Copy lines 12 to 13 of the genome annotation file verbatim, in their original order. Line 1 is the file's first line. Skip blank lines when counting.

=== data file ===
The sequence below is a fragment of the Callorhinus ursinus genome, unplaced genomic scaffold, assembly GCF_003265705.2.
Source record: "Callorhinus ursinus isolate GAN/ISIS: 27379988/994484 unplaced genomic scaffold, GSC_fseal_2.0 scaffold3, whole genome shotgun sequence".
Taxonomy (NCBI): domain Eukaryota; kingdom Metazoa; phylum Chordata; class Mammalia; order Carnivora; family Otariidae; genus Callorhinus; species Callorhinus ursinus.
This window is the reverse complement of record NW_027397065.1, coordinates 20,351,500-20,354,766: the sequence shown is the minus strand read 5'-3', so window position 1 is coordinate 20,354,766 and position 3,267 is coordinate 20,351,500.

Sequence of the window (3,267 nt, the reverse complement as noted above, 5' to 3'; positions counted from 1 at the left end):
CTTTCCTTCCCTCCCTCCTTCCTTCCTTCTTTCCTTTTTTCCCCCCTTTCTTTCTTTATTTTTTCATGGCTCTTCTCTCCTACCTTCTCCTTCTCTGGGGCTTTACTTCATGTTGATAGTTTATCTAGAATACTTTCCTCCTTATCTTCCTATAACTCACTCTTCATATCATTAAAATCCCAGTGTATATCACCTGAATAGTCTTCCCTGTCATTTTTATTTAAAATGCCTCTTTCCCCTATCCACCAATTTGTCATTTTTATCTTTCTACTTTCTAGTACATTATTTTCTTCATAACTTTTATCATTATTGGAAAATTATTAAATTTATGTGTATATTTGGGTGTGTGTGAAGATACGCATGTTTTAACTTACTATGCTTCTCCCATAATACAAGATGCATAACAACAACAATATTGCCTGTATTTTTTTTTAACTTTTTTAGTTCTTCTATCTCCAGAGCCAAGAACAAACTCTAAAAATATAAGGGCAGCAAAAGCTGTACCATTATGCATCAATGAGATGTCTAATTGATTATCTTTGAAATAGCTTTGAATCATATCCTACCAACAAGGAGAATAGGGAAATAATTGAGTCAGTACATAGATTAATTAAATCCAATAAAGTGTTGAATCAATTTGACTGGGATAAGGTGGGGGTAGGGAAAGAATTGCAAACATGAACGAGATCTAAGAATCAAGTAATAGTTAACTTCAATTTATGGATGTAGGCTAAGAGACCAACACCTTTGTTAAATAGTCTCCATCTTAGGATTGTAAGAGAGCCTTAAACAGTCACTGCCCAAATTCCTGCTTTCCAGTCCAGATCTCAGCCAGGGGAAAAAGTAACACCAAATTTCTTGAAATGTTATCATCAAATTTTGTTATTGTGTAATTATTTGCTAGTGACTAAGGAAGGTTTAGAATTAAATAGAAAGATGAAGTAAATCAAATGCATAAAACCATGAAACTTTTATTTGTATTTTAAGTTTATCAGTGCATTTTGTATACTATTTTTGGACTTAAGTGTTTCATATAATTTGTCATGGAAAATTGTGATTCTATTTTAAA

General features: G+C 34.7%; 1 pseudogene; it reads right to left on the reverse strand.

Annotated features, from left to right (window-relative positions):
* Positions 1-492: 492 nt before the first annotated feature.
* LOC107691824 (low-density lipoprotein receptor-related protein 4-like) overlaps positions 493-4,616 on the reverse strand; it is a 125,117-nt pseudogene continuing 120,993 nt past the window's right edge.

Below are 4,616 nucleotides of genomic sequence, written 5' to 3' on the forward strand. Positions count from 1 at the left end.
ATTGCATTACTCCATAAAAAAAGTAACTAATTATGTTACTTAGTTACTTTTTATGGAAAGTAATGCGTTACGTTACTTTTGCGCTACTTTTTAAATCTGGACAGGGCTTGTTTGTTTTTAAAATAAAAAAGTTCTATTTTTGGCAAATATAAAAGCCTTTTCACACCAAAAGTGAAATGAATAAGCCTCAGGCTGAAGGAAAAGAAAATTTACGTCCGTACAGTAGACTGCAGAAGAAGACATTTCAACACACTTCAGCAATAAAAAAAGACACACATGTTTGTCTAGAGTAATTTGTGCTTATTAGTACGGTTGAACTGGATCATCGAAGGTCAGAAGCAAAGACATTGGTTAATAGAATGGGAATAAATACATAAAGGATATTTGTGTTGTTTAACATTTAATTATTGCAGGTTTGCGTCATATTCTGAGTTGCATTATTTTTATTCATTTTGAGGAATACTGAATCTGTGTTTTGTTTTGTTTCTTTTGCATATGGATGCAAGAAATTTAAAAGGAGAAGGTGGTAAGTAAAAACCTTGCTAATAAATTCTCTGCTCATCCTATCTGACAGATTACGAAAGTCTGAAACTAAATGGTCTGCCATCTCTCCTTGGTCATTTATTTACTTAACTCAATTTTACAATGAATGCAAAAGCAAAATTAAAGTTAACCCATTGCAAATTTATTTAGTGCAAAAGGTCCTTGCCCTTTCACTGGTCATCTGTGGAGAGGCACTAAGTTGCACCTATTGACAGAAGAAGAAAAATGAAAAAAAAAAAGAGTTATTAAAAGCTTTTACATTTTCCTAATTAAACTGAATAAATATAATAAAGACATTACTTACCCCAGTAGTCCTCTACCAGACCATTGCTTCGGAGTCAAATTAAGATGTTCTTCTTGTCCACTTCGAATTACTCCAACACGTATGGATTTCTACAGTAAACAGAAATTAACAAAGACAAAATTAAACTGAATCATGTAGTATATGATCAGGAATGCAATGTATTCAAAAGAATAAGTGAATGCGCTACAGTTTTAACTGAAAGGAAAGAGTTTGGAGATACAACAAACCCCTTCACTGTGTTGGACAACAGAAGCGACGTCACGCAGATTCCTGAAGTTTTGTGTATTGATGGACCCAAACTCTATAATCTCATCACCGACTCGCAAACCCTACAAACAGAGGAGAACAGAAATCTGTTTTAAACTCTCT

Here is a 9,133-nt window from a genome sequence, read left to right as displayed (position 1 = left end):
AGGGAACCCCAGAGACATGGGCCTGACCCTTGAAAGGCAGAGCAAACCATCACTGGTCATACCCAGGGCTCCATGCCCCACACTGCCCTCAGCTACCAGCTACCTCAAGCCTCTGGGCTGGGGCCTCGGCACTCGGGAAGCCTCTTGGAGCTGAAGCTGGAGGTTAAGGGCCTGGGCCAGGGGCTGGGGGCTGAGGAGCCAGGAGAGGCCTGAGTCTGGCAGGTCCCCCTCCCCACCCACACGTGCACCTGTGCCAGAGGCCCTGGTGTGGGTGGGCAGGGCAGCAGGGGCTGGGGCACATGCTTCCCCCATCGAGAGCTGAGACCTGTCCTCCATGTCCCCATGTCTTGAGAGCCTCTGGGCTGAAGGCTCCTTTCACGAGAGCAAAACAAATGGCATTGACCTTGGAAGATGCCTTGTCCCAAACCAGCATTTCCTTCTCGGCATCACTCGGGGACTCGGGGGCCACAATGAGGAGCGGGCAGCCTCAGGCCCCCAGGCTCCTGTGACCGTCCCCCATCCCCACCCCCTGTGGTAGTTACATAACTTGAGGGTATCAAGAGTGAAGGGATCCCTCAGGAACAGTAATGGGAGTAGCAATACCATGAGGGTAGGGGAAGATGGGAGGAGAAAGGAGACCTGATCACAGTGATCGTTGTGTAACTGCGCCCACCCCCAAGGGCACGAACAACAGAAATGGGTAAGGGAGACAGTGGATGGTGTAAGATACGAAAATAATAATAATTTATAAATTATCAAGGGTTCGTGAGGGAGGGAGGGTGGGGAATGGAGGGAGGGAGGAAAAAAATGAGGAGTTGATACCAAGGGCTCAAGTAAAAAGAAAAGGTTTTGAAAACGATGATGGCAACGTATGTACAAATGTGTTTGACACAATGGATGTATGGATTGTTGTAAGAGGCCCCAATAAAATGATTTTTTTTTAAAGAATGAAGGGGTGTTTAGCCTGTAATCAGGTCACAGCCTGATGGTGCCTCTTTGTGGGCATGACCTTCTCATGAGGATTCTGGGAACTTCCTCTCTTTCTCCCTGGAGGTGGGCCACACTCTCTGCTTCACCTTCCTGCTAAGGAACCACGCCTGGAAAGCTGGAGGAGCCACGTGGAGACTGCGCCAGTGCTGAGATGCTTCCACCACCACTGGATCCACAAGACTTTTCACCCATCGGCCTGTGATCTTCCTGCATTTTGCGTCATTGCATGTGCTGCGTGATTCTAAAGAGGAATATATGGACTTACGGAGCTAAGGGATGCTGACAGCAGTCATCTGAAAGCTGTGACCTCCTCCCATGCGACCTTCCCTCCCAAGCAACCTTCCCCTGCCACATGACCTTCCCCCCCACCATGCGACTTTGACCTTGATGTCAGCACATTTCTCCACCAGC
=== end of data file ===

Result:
ATTGCATTACTCCATAAAAAAAGTAACTAATTATGTTACTTAGTTACTTTTTATGGAAAGTAATGCGTTACGTTACTTTTGCGCTACTTTTTAAATCTGGACAGGGCTTGTTTGTTTTTAAAATAAAAAAGTTCTATTTTTGGCAAATATAAAAGCCTTTTCACACCAAAAGTGAAATGAATAAGCCTCAGGCTGAAGGAAAAGAAAATTTACGTCCGTACAGTAGACTGCAGAAGAAGACATTTCAACACACTTCAGCAATAAAAAAAGACACACATGTTTGTCTAGAGTAATTTGTGCTTATTAGTACGGTTGAACTGGATCATCGAAGGTCAGAAGCAAAGACATTGGTTAATAGAATGGGAATAAATACATAAAGGATATTTGTGTTGTTTAACATTTAATTATTGCAGGTTTGCGTCATATTCTGAGTTGCATTATTTTTATTCATTTTGAGGAATACTGAATCTGTGTTTTGTTTTGTTTCTTTTGCATATGGATGCAAGAAATTTAAAAGGAGAAGGTGGTAAGTAAAAACCTTGCTAATAAATTCTCTGCTCATCCTATCTGACAGATTACGAAAGTCTGAAACTAAATGGTCTGCCATCTCTCCTTGGTCATTTATTTACTTAACTCAATTTTACAATGAATGCAAAAGCAAAATTAAAGTTAACCCATTGCAAATTTATTTAGTGCAAAAGGTCCTTGCCCTTTCACTGGTCATCTGTGGAGAGGCACTAAGTTGCACCTATTGACAGAAGAAGAAAAATGAAAAAAAAAAAGAGTTATTAAAAGCTTTTACATTTTCCTAATTAAACTGAATAAATATAATAAAGACATTACTTACCCCAGTAGTCCTCTACCAGACCATTGCTTCGGAGTCAAATTAAGATGTTCTTCTTGTCCACTTCGAATTACTCCAACACGTATGGATTTCTACAGTAAACAGAAATTAACAAAGACAAAATTAAACTGAATCATGTAGTATATGATCAGGAATGCAATGTATTCAAAAGAATAAGTGAATGCGCTACAGTTTTAACTGAAAGGAAAGAGTTTGGAGATACAACAAACCCCTTCACTGTGTTGGACAACAGAAGCGACGTCACGCAGATTCCTGAAGTTTTGTGTATTGATGGACCCAAACTCTATAATCTCATCACCGACTCGCAAACCCTACAAACAGAGGAGAACAGAAATCTGTTTTAAACTCTCT

Here is a 9,133-nt window from a genome sequence, read left to right as displayed (position 1 = left end):